The hashtag has help to raise awareness about coercive control
Domestic abuse doesn’t always mean being physically attacked by your partner. Abuse can come in many forms, including psychological control and isolation from friends and family. This is called coercive control, and can sometimes be hard for the victim to spot due to the level of slow-burning manipulation the person they love and trust is putting them through.
To help raise awareness of this, women around the world have made the hashtag #MaybeHeDoesn’tHitYou go viral on Twitter, in which they share the many complex ways domestic abuse can manifest itself.
Here are some of the powerful messages being shared:
#MaybeHeDoesntHitYou but he uses your weakness of being able to forgive easily so he can walk all over you and he knows you’ll never get mad
#maybehedoesnthityou but he says he will kill himself if you talk about leaving or breaking up with him.
#maybehedoesnthityou but he makes you stay in if you’re not hanging with him, and he questions every move you make.
#MaybeHeDoesntHitYou but he makes you feel less of a person and tells you you’re crazy and your feelings aren’t valid
#maybehedoesnthityou but sometimes you wish he did so you would know definitely it was abuse and you should leave
#MaybeHeDoesntHitYou but CAREFULLY thinking about EVERYTHING you say before you say it for fear of a negative reaction is all you do.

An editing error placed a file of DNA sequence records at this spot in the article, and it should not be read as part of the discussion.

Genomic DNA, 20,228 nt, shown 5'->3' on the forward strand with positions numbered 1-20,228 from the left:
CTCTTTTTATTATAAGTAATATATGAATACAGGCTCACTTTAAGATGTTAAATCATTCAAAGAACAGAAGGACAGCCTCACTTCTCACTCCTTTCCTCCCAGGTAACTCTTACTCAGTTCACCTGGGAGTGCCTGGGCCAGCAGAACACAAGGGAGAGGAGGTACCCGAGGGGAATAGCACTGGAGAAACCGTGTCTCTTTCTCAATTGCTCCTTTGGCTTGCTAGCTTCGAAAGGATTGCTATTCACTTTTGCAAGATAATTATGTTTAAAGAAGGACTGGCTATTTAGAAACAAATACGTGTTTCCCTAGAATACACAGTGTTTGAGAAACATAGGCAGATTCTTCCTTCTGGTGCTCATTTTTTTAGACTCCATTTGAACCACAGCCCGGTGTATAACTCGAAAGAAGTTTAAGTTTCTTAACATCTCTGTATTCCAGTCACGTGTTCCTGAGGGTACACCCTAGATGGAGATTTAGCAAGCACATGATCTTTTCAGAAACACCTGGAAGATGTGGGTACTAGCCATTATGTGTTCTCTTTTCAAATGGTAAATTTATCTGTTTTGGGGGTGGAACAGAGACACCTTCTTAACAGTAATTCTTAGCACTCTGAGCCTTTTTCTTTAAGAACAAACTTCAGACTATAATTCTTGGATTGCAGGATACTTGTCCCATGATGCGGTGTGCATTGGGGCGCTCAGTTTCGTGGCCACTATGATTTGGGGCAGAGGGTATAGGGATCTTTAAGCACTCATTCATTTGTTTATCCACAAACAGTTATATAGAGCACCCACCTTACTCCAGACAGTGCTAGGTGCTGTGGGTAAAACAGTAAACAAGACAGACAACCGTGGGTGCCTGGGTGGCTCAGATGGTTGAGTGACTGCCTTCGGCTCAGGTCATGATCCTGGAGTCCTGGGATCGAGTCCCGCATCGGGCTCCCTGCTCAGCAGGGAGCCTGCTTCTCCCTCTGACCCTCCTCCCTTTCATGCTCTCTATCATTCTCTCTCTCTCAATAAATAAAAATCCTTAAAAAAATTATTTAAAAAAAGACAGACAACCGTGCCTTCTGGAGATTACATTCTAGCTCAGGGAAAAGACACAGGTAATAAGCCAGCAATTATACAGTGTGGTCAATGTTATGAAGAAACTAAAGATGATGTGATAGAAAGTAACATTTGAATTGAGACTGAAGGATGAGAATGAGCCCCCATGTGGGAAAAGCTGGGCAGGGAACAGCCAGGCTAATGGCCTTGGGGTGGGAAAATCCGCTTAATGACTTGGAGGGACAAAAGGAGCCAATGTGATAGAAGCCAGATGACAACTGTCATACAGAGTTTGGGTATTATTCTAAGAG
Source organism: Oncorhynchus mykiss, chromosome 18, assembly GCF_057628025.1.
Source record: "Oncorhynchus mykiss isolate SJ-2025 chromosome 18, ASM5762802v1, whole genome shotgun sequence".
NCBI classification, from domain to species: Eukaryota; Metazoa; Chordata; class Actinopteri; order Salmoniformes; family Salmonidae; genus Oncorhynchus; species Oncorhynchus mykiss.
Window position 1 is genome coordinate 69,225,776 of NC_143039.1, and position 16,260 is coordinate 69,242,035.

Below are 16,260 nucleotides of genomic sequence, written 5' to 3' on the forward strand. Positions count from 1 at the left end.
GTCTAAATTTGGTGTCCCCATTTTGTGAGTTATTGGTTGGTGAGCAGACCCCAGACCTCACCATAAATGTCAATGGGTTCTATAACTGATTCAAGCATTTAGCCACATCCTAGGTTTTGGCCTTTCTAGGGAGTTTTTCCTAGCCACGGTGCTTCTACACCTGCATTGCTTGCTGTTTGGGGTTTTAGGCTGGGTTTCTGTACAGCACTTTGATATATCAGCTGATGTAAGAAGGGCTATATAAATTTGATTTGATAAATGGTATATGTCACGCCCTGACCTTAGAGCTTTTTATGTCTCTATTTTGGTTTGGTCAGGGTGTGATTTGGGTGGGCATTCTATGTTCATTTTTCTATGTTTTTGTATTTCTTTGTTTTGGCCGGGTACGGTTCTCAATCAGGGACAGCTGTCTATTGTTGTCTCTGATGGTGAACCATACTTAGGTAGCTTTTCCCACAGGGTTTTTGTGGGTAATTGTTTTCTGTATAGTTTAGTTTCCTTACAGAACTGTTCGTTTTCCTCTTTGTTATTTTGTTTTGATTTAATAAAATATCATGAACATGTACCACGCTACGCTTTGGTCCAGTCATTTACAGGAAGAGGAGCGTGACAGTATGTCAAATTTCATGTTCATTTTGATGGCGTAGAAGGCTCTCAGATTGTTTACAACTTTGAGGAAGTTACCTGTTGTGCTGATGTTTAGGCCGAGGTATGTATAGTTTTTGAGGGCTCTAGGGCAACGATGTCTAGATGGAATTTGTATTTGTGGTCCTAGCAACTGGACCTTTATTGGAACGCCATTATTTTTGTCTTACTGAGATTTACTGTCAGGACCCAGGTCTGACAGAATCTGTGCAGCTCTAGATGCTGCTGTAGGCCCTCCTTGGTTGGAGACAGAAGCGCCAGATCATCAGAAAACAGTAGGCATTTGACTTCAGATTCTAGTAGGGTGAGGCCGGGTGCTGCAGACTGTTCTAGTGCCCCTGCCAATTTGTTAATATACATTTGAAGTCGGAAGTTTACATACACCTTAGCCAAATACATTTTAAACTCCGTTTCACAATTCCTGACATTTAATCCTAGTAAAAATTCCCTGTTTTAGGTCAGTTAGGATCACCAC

#maybehedoesnthityou but he isolates you, verbally bombards you until you give in, & won’t allow you an identity outside the relationship.
#maybehedoesnthityou but he will find something wrong with every friend that you have so that you think he’s the only thing good for you.
#MaybeHeDoesntHitYou but he manipulates you into thinking that you’re ugly, worthless, stupid and undeserving of all the good things in life
So what is coercive control? The Serious Crime Act has been updated to cover victims of psychological abuse, and government documents state:
‘The Serious Crime Act explicitly criminalises patterns of coercive or controlling behaviour where they are perpetrated against an intimate partner or family member. Like stalking this behaviour, when viewed in isolation, may appear unexceptional, but the cumulative impact on the victim’s every-day life will be significant, causing the victim to feel fear, alarm or distress.’
For help and support if you are a victim of any form of domestic violence, contact Women’s Aid, Refuge or the 24-hour National Domestic Violence Helpline on 0808 2000 247.